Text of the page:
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    Learn the basic operating principles of circuit breakers as well as the different types. Review the range of operating mechanisms with a focus on pneumatics and compressors.

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    Table of Contents

    HV Circuit Breaker Operating Mechanisms - Pneumatic & Compressor Systems - First Chapter


    Basic pneumatics for circuit breakers

    1.1          What is pneumatics?

    Pneumatics is the transmission and control of power, using gas as the fluid medium.

    Power in a machine can be transmitted to the different parts of the machine by using electricity, mechanical connections, pneumatics or hydraulics. Generally a combination of the methods is used for power transmission. Fluids are used widely for transmission all over the world.


    A fluid is any material capable of flowing and it is usually a liquid or a gas.

    Fluid power

    Fluid power is the transmission and control of power using flowing fluids, under pressure, as the transmitting medium in a closed or restricted system.

    1.1.1          Examples of uses of fluid power


           Field                               Application


    Electricity Supply                Circuit Breakers


    Manufacturing                                Handling, Bundling, Tying, Presses, Machine Tools, Mixing, Lifting


    Mining                               Continuous miners, Pit props, Drills


    Agriculture                         Farm Equipment


    Aircraft                                         Undercarriage, Flight controls, Cargo ramps, De-icing of wings


    Marine                               Steering, Stabilizers, Winches, Cargo doors


    Forestry                             Earth moving equipment, Tree loppers, Tree strippers


    Transport                           Automatic doors of trains, Brakes and Lifting equipment


    Entertainment                     Amusement park rides


    Pneumatics has the following advantages over other means of power transmission.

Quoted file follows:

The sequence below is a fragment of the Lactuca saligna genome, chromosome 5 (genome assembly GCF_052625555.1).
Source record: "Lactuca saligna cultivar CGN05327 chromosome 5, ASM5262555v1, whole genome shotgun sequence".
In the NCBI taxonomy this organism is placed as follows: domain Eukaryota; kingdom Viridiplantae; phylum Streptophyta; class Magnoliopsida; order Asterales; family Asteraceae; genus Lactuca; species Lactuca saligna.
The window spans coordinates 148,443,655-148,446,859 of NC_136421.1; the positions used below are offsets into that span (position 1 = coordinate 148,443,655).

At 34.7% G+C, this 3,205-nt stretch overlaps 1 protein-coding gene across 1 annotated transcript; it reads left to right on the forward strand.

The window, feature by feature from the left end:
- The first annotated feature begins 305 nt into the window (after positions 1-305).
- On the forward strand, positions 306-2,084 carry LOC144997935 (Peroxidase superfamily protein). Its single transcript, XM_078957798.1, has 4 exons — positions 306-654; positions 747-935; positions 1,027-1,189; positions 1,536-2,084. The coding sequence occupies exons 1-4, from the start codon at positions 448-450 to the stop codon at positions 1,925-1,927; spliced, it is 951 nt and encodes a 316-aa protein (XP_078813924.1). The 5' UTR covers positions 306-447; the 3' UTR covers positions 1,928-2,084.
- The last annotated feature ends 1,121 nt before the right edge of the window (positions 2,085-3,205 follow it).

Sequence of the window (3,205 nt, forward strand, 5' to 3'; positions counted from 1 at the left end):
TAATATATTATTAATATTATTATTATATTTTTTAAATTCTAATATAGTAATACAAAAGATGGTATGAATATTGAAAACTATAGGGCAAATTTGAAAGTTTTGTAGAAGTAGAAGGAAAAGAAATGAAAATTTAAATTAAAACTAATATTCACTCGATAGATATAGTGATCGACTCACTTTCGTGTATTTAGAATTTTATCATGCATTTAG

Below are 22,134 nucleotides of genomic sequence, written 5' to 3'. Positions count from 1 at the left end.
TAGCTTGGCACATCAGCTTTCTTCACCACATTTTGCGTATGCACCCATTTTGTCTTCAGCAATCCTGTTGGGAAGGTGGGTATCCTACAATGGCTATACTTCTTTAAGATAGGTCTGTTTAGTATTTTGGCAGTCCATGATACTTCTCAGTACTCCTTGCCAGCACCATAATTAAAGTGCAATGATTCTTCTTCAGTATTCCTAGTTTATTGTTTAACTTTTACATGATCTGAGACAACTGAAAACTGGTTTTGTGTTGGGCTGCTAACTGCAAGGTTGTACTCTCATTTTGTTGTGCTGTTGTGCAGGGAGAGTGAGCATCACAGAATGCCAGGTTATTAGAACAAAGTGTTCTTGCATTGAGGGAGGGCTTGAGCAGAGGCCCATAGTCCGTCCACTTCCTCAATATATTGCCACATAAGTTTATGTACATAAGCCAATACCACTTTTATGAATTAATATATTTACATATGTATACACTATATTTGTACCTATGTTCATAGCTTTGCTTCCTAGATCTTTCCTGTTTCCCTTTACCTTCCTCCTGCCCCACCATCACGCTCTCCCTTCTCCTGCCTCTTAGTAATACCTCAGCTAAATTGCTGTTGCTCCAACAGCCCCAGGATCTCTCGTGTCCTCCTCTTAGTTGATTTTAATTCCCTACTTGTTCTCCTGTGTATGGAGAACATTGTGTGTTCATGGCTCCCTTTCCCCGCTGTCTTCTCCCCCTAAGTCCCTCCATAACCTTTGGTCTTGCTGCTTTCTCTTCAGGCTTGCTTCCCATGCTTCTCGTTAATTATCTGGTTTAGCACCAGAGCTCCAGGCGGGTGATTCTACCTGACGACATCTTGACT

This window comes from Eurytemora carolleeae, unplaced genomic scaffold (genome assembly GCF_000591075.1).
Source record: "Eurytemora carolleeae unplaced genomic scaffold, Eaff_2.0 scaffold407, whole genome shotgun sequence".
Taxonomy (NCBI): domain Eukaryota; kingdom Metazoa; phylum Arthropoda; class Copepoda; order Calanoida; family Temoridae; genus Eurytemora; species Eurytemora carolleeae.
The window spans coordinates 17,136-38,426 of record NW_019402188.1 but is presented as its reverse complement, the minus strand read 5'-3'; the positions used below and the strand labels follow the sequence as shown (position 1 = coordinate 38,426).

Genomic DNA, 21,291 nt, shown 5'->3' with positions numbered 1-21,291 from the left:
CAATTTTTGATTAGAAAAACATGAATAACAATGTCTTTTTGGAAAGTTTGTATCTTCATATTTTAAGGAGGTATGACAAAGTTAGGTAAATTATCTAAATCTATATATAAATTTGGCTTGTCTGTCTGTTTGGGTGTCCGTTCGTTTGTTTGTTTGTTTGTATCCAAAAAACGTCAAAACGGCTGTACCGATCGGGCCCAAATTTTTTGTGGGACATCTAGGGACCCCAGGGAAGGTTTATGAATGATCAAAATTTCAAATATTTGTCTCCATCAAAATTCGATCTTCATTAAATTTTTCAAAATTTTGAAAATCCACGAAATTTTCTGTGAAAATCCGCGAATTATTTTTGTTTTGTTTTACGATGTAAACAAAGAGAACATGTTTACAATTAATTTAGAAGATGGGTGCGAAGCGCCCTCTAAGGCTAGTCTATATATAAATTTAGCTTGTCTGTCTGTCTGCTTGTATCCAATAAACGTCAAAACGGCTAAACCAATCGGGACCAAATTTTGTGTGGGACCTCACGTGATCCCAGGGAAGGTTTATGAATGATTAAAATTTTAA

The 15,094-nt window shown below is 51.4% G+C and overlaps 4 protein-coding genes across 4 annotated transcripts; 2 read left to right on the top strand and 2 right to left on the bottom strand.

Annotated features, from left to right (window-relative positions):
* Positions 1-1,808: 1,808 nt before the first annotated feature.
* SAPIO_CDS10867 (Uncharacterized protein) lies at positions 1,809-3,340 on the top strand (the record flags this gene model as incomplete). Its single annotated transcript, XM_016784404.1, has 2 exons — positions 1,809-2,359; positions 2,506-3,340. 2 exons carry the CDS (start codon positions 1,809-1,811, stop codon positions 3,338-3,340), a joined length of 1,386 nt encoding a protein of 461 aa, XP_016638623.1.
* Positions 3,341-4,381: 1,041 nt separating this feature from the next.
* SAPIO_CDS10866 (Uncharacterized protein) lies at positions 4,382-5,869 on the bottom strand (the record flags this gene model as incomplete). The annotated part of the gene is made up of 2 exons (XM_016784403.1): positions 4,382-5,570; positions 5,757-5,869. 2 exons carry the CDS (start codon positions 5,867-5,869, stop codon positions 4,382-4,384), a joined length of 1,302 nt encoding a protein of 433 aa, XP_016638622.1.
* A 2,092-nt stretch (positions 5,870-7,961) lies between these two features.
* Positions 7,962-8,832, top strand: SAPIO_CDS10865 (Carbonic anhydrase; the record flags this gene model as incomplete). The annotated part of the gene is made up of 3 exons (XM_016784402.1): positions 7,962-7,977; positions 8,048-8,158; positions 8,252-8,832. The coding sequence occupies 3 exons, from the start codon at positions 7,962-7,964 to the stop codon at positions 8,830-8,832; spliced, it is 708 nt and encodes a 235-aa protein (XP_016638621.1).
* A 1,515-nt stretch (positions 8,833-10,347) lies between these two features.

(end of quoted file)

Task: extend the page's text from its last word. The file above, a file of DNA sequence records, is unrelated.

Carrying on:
• The equipment is light
    • System does not require return lines for the used fluid
    • Infinite control of speed and pressure
    • Pneumatic systems are faster and high speeds can be achieved
    • Instant reaction to change of direction, including stopping and starting
    • Large forces can be easily transmitted
    • The pipe lines can be relatively easily installed and can be run at any angle
    • Pneumatic transmission is cheaper, as air costs nothing
    • Storage facilities are not required for air till it is in compressed form
    • The system is relatively compact for the forces transmitted and it is easy to make the system flexible
    • Environmental impact is very less
    • It is safe to use in explosion risk areas
    • Very little effect due to temperature variations up to 120°C

    Pneumatic fluid

    The common pneumatic fluid used is air. Inert gases like nitrogen are used in special applications to reduce the risk of fire or explosion

    Composition of air

    Air contains a mixture of gases and other particles. The main constituents are nitrogen and oxygen. Air is made up of approximately 78% nitrogen, 20% oxygen and 2% of other gases.



    Figure 1.1

    Composition of air

    Properties of air

    Air is like any other fluid; it fills up the container it occupies. The desirable property of air is that, it is cheap and that it is compressible and can be made to perform a number of operations. The drawbacks of air are that it contains moisture and does not have the ability to lubricate moving parts.

    1.2          Units of measurement

    All the measurements in this manual are based on the standard base units of ‘Length’, ‘Mass’ and ‘Time’. S.I system (Systéme International) is the system of measurement used in Australia. It is based on the Metric system and makes use of the decimal system.

    Base units

    The base units of measurement are as follows



    Unit of measurement












    Table 1.1

    Basic units of measurement

    Measurements which are made up from combinations of base units are called derived units.


    The following are derived units

    • Force
    • Area
    • Volume
    • Pressure


    Definition of ‘Force’ as applied to pneumatics is ‘Any cause that tends to produce or modify motion’.

    Force  =   mass × acceleration

                =   m a


    Force is measured in Newtons. One Newton (N) is the force required to accelerate a mass of one kilogram at a rate of one meter per second per second.

    Newton = kilogram × meters per second per second

              N = kg × m/s2


    Acceleration due to gravity is commonly used for calculations and it is equal to 9.81 m/s2.


    Area is the measure of the size of a surface. Area is measured in meters squared ­– m2